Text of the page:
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Crenshaw v. Washington Metropolitan Area Transit Authority

District of Columbia Court of Appeals


May 18, 1999

CHRISTA CRENSHAW, APPELLANT,
v.
WASHINGTON METROPOLITAN AREA TRANSIT AUTHORITY, SCHINDLER ELEVATOR CORPORATION, APPELLEES.

Before Schwelb and Farrell, Associate Judges, and Washington, Associate Judge of the Superior Court of the District of Columbia. *fn**

Appeal from the Superior Court of the District of Columbia

(Hon. Peter H. Wolf, Motions Judge)

Argued April 29, 199

Washington, Associate Judge of the Superior Court of the District of Columbia:

This appeal is from a grant of summary judgment to Appellees, Washington Metropolitan Transit Authority (WMATA) and Schindler Elevator Corporation (Schindler) (collectively "Appellees"). The Plaintiff/Appellant, Christa Crenshaw ("Crenshaw"), alleged that she was injured in a fall from an escalator at the D.C. Stadium Armory Metro Station when the escalator on which she was riding jerked violently. The Metrorail Station and the escalator in question are owned and operated by Appellee Washington Metropolitan Area Transit Authority (WMATA). Appellee Schindler Elevator Corporation maintained certain aspects of the escalator pursuant to a maintenance contract with WMATA.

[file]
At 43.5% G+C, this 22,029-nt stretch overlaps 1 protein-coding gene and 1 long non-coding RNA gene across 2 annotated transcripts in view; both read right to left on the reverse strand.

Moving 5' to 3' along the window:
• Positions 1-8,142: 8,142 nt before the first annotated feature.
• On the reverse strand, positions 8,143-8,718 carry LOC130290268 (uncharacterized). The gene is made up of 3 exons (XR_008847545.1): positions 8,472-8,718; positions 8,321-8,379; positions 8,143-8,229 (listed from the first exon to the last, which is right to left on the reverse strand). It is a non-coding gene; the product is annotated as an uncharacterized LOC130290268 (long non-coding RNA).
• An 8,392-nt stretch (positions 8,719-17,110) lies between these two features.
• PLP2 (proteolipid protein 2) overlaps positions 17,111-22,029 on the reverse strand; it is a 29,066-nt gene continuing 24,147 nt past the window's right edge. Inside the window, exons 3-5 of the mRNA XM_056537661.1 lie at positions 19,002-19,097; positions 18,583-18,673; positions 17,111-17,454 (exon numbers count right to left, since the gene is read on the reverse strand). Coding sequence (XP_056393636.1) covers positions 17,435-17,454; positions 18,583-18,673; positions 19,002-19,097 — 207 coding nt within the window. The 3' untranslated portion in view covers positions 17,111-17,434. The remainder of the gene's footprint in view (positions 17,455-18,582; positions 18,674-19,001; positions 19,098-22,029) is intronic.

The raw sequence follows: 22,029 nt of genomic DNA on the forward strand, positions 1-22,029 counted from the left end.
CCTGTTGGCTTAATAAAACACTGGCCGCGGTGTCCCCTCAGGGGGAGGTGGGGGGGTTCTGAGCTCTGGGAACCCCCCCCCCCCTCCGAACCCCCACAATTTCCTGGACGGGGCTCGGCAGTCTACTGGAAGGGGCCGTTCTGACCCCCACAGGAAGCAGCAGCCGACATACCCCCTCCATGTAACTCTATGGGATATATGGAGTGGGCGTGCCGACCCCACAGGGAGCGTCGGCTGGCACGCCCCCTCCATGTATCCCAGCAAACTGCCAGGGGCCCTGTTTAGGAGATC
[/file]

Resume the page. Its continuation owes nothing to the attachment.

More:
Crenshaw filed suit on November 4, 1996, against WMATA and Schindler in the Superior Court of the District of Columbia. Following the close of discovery both WMATA and Schindler filed motions for summary judgment. On December 19, 1997, the Honorable Peter H. Wolf heard oral argument on the motions and granted summary judgment for both WMATA and Schindler. The case was dismissed in its entirety with prejudice. Crenshaw then noted this appeal. *fn1

The trial Judge granted the Appellees' Motions for Summary Judgment after finding that Crenshaw failed to present evidence sufficient to raise a material issue of fact as to the negligence of Appellees. The trial court reached its decision after Crenshaw failed to offer expert testimony establishing the standard of care required of the Appellees, any deviation from the standard of care by the Appellees, or the cause of the escalator accident. The trial court determined that without such evidence, Crenshaw could not prove that the series of jerks which allegedly caused her to fall was an event that would not ordinarily occur in the absence of negligence and accordingly found that Crenshaw's evidence, viewed in a light most favorable to her, was legally insufficient to prove the negligence of either Appellee.